§ MR. ATHERLEY JONES(Durham, N. W.) moved to leave out the words ''appoint an'' and to insert instead thereof the words ''be the'' with the object of substituting the County Council and the Municipal Council for the Committee to be appointed by those bodies under the Bill. He assured the Vice President that the Amendment did not aim at the subversion of the principles of the Bill. Indeed, he regarded it as strengthening the leading principle, because he believed in the County Council as the education authority. He was persuaded that if they gave the County Council the control of education, the result would be to bring upon these bodies interests and sections, not merely of religion, but of social thought far in excess of those at present represented upon them. The County Council did not at present fully or satisfactorily represent the various interests in the county which it was assumed to represent. That being so, he invited attention to the many reasons why he thought that the County Council was preferable as an education authority to the Committee of the County Council which it was proposed by the Bill to establish. He wished, in the first place, to point out that the Committee must bear in mind that this new educational Committee is to supplement and not supplant the existing organisation for education. That very wise and proper provision was contained in the Bill. Secondly, that the powers of the new educational Committee as they were defined by the Bill were, in respect of existing educational organisations only, those enjoyed at present by the Education Department. He recognised that the principal objection to his Amendment would be that it did away with delegation, and that under it that body of experts, to which the right hon. Gentleman the Vice President had said he 1266 attached the greatest importance, would not be available in the new educational authority. But the statement which had just been made by the right hon. Gentleman the First Lord of the Treasury showed that the delegation was not to be a delegation of experts, but a delegation of representatives of various religious beliefs. There were to be representatives of every possible religious thought, prejudice, and passion on this so-called Education Committee. But his contention was that this delegated body could not be effectively secured either to represent religion or education. It would be nothing more than the representation of the prevailing political or religious opinion of the majority of the county. The result would be that in every county where the predominant feeling was Conservative or Church, there would be a Conservative and Church Educational Committee; and in Radical counties, such as Durham, there would be a Radical Committee. The system of delegation would be a phantom and shadow, and could not possibly be realised. He laid down in his Amendment a principle which was a democratic principle. The object they should aim at ought to be to secure that the educational body should be representative of the people of the county. He attached more importance to its being a representative body of the people and of the ratepayers than of schools of thought. But at the same time he thought they would be perfectly sure of securing that all interests would be more or less adequately represented on the education body. He meant by that that there was no County Council in which they would not get representatives of all important lines of thought, and he believed the effect of giving the control of education to the County Council would be that there would be a greater tendency to return on the County Councils men interested in education than was the case at present. There was another difficulty in the scheme of the Bill which his Amendment met. The new educational Committee was proposed to be partly nominated and partly co-opted. Assuming that the members of the Committee were 25 in number, there would be on it only 13 or 14 members of the County Council, who (as a County Council consisted on an average of 1267 60 members would represent only a small fraction of the county. Would that be a desirable state of things? He thought it would be a most desirable thing that they should bring into touch with this education body every school district area; that every school district area should have on the education body a member to whom they could appeal and whose interest they could excite in the particular educational requirements of the district. Then the residue of the educational Committee proposed by the Bill would be under no control whatever. They would be nominated persons. It was, he thought, subversive of popular control that the whole representation of the county, which returned on an average 60 members to the County Council, should be some 14 members for educational purposes. There ought to be effective control by the ratepayers over the new education body, and that could not be attained by the system of the Bill, but it was secured by his Amendment. It might be said that the County Council was too large a body for the purpose of effectively dealing with education. But it must be borne in mind that under the Local Government Act County Councils had large powers of delegation. The delegation would, of course, be exercised in the same way as it was exercised by the County Council of London in respect to the control of highways, the fire brigade, and other departments of work, and would be generally representative of the County Council. For administrative purposes such delegation was desirable; but he secured by his Amendment the ultimate control of the education of the county to the County Councils. He believed that County Councils would grow in power and strength, and would have more of the attributes of a democratic character than they at present enjoyed in many counties by the extension of their authority in the direction he proposed.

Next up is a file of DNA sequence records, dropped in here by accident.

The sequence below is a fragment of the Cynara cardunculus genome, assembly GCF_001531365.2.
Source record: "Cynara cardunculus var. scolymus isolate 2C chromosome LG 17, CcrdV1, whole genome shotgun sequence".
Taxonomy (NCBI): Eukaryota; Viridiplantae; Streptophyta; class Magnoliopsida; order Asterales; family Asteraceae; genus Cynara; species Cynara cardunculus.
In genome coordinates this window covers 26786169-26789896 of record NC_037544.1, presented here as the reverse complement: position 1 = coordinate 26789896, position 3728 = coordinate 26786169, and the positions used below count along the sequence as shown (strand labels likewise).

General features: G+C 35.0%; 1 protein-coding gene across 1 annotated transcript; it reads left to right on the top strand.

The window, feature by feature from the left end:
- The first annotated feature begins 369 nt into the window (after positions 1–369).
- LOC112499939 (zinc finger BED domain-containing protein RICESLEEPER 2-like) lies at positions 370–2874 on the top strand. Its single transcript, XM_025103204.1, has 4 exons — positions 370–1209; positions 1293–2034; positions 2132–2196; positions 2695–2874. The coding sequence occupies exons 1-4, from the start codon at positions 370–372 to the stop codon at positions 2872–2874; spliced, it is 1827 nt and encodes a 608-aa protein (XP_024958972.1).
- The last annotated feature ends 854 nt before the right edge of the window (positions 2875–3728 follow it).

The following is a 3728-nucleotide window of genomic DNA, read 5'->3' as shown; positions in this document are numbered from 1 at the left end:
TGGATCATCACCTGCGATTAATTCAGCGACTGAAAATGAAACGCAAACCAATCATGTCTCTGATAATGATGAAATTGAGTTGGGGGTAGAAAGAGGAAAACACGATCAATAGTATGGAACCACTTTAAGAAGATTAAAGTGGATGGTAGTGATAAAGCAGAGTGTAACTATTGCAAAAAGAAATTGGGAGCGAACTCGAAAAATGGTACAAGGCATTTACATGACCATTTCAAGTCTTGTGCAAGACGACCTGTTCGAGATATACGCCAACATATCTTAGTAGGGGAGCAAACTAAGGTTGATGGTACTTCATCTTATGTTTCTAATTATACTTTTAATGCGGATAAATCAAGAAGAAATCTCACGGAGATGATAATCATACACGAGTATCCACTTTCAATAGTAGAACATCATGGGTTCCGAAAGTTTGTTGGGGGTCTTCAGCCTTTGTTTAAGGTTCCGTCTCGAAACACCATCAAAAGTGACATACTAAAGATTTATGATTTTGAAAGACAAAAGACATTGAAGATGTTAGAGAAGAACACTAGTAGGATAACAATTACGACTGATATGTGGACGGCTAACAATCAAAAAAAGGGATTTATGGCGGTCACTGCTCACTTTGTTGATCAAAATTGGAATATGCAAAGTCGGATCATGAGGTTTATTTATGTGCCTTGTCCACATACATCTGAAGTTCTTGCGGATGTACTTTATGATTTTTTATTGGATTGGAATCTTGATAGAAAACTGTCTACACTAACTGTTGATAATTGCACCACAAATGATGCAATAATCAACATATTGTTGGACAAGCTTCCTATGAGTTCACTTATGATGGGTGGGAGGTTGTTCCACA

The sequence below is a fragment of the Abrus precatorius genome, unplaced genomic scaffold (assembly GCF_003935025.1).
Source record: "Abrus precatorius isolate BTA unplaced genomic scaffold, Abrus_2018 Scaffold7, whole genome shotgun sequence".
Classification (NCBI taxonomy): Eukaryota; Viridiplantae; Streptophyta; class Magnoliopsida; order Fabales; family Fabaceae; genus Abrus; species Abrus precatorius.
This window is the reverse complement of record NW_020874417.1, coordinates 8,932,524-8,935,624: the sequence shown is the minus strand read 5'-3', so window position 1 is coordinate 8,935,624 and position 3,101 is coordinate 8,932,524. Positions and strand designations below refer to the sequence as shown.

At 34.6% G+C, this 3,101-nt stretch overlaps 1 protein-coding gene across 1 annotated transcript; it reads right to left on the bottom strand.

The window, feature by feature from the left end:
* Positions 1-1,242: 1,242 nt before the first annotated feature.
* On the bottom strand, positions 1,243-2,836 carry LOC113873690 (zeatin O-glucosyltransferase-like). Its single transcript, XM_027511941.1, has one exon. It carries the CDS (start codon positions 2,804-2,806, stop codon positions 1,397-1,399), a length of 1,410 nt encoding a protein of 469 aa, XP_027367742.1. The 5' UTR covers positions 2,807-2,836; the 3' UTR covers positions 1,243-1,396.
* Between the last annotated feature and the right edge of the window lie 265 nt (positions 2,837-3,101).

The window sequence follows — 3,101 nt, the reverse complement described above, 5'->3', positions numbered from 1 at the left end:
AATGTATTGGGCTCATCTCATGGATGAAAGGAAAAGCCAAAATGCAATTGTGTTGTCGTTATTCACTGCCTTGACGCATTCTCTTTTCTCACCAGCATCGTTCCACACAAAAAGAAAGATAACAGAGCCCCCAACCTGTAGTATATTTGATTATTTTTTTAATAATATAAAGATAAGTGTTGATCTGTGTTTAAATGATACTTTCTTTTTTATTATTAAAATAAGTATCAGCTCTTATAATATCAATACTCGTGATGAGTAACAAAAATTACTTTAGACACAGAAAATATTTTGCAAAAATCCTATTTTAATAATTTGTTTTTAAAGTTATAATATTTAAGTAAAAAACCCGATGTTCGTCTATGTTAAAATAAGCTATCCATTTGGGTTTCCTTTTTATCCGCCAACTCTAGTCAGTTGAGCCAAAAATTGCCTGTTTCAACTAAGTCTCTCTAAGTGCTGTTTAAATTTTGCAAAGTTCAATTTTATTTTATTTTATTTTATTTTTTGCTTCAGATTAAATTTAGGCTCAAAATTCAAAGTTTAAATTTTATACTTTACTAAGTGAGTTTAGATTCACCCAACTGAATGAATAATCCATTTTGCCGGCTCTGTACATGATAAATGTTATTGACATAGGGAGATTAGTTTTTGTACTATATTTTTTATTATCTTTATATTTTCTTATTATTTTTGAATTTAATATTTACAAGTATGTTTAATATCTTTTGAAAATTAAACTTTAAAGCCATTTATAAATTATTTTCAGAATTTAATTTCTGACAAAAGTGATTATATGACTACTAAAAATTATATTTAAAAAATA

§ SIR J. GORST